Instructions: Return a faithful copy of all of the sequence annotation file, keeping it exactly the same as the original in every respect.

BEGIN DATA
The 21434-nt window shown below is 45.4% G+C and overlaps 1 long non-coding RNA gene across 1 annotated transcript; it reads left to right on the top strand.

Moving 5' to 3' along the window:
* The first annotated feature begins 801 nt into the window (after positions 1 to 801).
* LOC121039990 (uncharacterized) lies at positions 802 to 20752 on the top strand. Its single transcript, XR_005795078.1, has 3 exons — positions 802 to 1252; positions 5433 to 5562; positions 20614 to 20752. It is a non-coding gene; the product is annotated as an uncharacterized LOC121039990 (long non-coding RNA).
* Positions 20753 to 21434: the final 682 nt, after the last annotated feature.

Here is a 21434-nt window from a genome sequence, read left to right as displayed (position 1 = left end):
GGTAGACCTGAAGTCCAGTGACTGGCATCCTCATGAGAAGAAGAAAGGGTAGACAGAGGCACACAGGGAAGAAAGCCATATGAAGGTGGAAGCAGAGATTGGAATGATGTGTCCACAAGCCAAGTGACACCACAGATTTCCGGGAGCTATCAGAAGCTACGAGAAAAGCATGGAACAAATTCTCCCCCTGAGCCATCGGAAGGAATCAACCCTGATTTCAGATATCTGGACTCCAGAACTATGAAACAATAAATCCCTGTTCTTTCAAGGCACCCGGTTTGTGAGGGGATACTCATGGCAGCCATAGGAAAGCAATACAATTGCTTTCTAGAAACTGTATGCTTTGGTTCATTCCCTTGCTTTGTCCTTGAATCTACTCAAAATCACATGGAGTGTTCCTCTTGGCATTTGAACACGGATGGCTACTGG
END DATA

The 21434-nt window shown below is 45.4% G+C and overlaps 1 long non-coding RNA gene across 1 annotated transcript; it reads left to right on the top strand.

Moving 5' to 3' along the window:
* The first annotated feature begins 801 nt into the window (after positions 1 to 801).
* LOC121039990 (uncharacterized) lies at positions 802 to 20752 on the top strand. Its single transcript, XR_005795078.1, has 3 exons — positions 802 to 1252; positions 5433 to 5562; positions 20614 to 20752. It is a non-coding gene; the product is annotated as an uncharacterized LOC121039990 (long non-coding RNA).
* Positions 20753 to 21434: the final 682 nt, after the last annotated feature.

Here is a 21434-nt window from a genome sequence, read left to right as displayed (position 1 = left end):
GGTAGACCTGAAGTCCAGTGACTGGCATCCTCATGAGAAGAAGAAAGGGTAGACAGAGGCACACAGGGAAGAAAGCCATATGAAGGTGGAAGCAGAGATTGGAATGATGTGTCCACAAGCCAAGTGACACCACAGATTTCCGGGAGCTATCAGAAGCTACGAGAAAAGCATGGAACAAATTCTCCCCCTGAGCCATCGGAAGGAATCAACCCTGATTTCAGATATCTGGACTCCAGAACTATGAAACAATAAATCCCTGTTCTTTCAAGGCACCCGGTTTGTGAGGGGATACTCATGGCAGCCATAGGAAAGCAATACAATTGCTTTCTAGAAACTGTATGCTTTGGTTCATTCCCTTGCTTTGTCCTTGAATCTACTCAAAATCACATGGAGTGTTCCTCTTGGCATTTGAACACGGATGGCTACTGG